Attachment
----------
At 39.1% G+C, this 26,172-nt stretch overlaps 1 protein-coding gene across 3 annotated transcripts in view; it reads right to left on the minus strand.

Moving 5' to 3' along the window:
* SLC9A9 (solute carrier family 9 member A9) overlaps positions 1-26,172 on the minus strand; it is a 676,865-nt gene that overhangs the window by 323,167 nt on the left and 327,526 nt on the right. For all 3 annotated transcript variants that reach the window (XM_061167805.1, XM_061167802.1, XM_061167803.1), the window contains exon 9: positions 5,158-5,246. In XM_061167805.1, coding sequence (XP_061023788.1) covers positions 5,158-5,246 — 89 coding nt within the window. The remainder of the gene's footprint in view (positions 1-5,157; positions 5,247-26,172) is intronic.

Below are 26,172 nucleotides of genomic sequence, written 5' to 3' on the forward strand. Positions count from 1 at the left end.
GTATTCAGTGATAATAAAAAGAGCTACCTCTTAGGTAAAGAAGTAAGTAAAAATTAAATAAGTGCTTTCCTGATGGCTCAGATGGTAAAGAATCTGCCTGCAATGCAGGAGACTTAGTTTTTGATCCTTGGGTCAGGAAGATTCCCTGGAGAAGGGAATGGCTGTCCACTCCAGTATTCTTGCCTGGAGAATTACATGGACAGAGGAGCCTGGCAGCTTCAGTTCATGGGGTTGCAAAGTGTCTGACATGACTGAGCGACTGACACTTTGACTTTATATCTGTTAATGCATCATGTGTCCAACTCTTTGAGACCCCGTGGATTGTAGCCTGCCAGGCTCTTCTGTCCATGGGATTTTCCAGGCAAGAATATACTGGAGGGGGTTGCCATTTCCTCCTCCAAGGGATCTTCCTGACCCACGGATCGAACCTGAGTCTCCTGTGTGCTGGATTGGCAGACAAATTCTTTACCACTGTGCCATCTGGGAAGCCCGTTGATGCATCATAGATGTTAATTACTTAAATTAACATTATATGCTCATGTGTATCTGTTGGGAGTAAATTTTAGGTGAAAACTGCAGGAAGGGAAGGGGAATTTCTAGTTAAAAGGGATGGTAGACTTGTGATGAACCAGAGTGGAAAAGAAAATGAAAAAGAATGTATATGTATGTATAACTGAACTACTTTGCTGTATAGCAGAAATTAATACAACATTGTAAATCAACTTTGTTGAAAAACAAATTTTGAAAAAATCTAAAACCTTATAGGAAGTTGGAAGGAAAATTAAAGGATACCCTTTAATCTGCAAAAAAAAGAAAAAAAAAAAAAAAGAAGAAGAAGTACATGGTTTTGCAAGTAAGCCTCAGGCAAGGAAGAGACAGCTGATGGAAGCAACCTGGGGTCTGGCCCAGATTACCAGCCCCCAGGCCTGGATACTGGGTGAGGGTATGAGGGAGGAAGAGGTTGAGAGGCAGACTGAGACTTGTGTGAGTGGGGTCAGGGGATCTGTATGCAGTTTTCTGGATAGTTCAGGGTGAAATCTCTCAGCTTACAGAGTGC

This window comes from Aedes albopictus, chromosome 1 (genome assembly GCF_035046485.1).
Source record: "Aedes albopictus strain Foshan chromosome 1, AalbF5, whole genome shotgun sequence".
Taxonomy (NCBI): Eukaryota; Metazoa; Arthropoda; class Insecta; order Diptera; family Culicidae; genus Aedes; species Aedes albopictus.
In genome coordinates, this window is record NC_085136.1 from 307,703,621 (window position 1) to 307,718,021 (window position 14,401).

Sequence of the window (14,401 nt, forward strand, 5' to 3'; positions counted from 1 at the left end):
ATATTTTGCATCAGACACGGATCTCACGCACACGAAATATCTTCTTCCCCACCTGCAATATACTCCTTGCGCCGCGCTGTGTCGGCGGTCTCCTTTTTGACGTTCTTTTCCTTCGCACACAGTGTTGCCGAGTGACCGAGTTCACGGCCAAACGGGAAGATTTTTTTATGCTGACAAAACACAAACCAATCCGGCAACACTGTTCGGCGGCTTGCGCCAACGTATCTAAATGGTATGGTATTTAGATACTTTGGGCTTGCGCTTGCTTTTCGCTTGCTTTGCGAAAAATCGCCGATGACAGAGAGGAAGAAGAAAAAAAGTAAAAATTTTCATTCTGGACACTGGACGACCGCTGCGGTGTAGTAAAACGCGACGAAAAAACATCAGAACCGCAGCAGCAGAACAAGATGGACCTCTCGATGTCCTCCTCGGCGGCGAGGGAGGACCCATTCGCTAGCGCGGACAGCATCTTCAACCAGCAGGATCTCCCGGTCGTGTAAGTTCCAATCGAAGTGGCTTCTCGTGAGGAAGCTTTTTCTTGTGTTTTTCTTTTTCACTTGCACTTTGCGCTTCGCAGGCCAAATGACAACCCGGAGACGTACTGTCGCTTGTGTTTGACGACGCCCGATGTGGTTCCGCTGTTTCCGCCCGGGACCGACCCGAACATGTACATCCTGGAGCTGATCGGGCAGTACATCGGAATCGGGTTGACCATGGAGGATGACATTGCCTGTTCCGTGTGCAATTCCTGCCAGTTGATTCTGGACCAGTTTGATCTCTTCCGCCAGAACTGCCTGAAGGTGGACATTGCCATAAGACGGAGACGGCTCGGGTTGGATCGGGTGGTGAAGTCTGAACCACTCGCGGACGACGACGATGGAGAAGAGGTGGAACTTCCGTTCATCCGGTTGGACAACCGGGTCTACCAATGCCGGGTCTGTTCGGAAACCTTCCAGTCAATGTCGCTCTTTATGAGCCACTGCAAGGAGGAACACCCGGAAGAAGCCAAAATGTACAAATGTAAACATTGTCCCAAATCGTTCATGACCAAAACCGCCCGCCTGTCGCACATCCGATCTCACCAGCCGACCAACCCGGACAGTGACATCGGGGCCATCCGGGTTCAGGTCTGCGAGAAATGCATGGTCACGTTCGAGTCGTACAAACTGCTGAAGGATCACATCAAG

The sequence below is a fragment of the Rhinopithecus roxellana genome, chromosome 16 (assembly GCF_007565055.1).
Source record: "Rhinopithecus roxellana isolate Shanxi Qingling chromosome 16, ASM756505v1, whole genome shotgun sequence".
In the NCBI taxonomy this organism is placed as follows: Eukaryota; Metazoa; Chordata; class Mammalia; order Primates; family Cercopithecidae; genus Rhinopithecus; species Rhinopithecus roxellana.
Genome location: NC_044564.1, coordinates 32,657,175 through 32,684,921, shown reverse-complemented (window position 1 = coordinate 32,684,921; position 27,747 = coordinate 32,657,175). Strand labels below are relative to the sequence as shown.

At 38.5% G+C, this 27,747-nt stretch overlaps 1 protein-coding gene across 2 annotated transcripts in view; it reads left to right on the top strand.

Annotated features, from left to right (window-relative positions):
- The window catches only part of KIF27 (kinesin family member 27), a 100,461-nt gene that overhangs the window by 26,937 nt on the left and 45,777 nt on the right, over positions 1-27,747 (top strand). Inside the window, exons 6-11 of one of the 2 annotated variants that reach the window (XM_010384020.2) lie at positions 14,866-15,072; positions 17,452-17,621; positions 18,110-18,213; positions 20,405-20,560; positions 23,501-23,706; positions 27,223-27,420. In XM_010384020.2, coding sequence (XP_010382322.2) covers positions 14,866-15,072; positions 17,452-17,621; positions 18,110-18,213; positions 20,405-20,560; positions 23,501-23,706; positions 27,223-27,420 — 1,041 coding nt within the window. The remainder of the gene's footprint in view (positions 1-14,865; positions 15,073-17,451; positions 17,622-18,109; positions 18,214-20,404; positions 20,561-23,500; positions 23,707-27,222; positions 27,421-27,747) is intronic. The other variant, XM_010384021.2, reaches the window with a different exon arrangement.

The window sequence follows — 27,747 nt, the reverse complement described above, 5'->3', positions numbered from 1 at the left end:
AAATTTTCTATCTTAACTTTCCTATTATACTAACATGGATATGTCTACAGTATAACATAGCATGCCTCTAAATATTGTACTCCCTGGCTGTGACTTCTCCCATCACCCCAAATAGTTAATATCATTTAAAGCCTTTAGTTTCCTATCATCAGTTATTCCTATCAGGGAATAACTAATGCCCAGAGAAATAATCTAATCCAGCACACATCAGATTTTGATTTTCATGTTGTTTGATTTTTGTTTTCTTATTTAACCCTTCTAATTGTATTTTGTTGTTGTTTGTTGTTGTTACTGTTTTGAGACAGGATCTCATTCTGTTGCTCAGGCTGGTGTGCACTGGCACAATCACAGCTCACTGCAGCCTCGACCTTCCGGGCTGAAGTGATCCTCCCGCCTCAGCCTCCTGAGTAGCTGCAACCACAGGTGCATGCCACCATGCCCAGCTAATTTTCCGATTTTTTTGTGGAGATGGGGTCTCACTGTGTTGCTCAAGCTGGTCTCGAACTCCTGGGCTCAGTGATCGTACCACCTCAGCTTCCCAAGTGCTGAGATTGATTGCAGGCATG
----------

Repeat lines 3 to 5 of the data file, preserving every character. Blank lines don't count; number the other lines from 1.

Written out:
* SLC9A9 (solute carrier family 9 member A9) overlaps positions 1-26,172 on the minus strand; it is a 676,865-nt gene that overhangs the window by 323,167 nt on the left and 327,526 nt on the right. For all 3 annotated transcript variants that reach the window (XM_061167805.1, XM_061167802.1, XM_061167803.1), the window contains exon 9: positions 5,158-5,246. In XM_061167805.1, coding sequence (XP_061023788.1) covers positions 5,158-5,246 — 89 coding nt within the window. The remainder of the gene's footprint in view (positions 1-5,157; positions 5,247-26,172) is intronic.

Below are 26,172 nucleotides of genomic sequence, written 5' to 3' on the forward strand. Positions count from 1 at the left end.
GTATTCAGTGATAATAAAAAGAGCTACCTCTTAGGTAAAGAAGTAAGTAAAAATTAAATAAGTGCTTTCCTGATGGCTCAGATGGTAAAGAATCTGCCTGCAATGCAGGAGACTTAGTTTTTGATCCTTGGGTCAGGAAGATTCCCTGGAGAAGGGAATGGCTGTCCACTCCAGTATTCTTGCCTGGAGAATTACATGGACAGAGGAGCCTGGCAGCTTCAGTTCATGGGGTTGCAAAGTGTCTGACATGACTGAGCGACTGACACTTTGACTTTATATCTGTTAATGCATCATGTGTCCAACTCTTTGAGACCCCGTGGATTGTAGCCTGCCAGGCTCTTCTGTCCATGGGATTTTCCAGGCAAGAATATACTGGAGGGGGTTGCCATTTCCTCCTCCAAGGGATCTTCCTGACCCACGGATCGAACCTGAGTCTCCTGTGTGCTGGATTGGCAGACAAATTCTTTACCACTGTGCCATCTGGGAAGCCCGTTGATGCATCATAGATGTTAATTACTTAAATTAACATTATATGCTCATGTGTATCTGTTGGGAGTAAATTTTAGGTGAAAACTGCAGGAAGGGAAGGGGAATTTCTAGTTAAAAGGGATGGTAGACTTGTGATGAACCAGAGTGGAAAAGAAAATGAAAAAGAATGTATATGTATGTATAACTGAACTACTTTGCTGTATAGCAGAAATTAATACAACATTGTAAATCAACTTTGTTGAAAAACAAATTTTGAAAAAATCTAAAACCTTATAGGAAGTTGGAAGGAAAATTAAAGGATACCCTTTAATCTGCAAAAAAAAGAAAAAAAAAAAAAAAGAAGAAGAAGTACATGGTTTTGCAAGTAAGCCTCAGGCAAGGAAGAGACAGCTGATGGAAGCAACCTGGGGTCTGGCCCAGATTACCAGCCCCCAGGCCTGGATACTGGGTGAGGGTATGAGGGAGGAAGAGGTTGAGAGGCAGACTGAGACTTGTGTGAGTGGGGTCAGGGGATCTGTATGCAGTTTTCTGGATAGTTCAGGGTGAAATCTCTCAGCTTACAGAGTGC